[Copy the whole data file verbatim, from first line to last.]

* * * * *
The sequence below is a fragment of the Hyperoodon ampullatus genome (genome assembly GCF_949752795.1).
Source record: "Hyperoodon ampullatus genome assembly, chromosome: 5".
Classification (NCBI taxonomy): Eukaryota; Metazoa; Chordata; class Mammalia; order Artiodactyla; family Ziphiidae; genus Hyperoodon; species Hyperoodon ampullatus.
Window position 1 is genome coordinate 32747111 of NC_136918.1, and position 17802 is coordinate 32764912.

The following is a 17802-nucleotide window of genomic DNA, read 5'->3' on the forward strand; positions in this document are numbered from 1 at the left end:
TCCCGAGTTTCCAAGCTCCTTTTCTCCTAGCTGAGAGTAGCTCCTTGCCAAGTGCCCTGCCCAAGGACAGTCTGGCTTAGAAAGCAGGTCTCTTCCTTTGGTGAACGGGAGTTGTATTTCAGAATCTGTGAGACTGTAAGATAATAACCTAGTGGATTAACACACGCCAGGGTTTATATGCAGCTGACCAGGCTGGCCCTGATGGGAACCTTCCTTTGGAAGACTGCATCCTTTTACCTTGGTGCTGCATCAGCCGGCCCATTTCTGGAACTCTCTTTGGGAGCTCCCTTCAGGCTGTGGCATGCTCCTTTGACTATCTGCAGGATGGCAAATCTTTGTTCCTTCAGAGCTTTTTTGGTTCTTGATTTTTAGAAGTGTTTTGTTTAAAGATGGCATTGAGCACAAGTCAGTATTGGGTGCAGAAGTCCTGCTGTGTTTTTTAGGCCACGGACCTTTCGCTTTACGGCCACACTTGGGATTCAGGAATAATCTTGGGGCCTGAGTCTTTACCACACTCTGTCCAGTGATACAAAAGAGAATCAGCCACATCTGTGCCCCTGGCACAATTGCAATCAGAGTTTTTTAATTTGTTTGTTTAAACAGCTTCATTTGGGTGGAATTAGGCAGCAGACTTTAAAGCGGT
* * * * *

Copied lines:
The sequence below is a fragment of the Hyperoodon ampullatus genome (genome assembly GCF_949752795.1).
Source record: "Hyperoodon ampullatus genome assembly, chromosome: 5".
Classification (NCBI taxonomy): Eukaryota; Metazoa; Chordata; class Mammalia; order Artiodactyla; family Ziphiidae; genus Hyperoodon; species Hyperoodon ampullatus.
Window position 1 is genome coordinate 32747111 of NC_136918.1, and position 17802 is coordinate 32764912.

The following is a 17802-nucleotide window of genomic DNA, read 5'->3' on the forward strand; positions in this document are numbered from 1 at the left end:
TCCCGAGTTTCCAAGCTCCTTTTCTCCTAGCTGAGAGTAGCTCCTTGCCAAGTGCCCTGCCCAAGGACAGTCTGGCTTAGAAAGCAGGTCTCTTCCTTTGGTGAACGGGAGTTGTATTTCAGAATCTGTGAGACTGTAAGATAATAACCTAGTGGATTAACACACGCCAGGGTTTATATGCAGCTGACCAGGCTGGCCCTGATGGGAACCTTCCTTTGGAAGACTGCATCCTTTTACCTTGGTGCTGCATCAGCCGGCCCATTTCTGGAACTCTCTTTGGGAGCTCCCTTCAGGCTGTGGCATGCTCCTTTGACTATCTGCAGGATGGCAAATCTTTGTTCCTTCAGAGCTTTTTTGGTTCTTGATTTTTAGAAGTGTTTTGTTTAAAGATGGCATTGAGCACAAGTCAGTATTGGGTGCAGAAGTCCTGCTGTGTTTTTTAGGCCACGGACCTTTCGCTTTACGGCCACACTTGGGATTCAGGAATAATCTTGGGGCCTGAGTCTTTACCACACTCTGTCCAGTGATACAAAAGAGAATCAGCCACATCTGTGCCCCTGGCACAATTGCAATCAGAGTTTTTTAATTTGTTTGTTTAAACAGCTTCATTTGGGTGGAATTAGGCAGCAGACTTTAAAGCGGT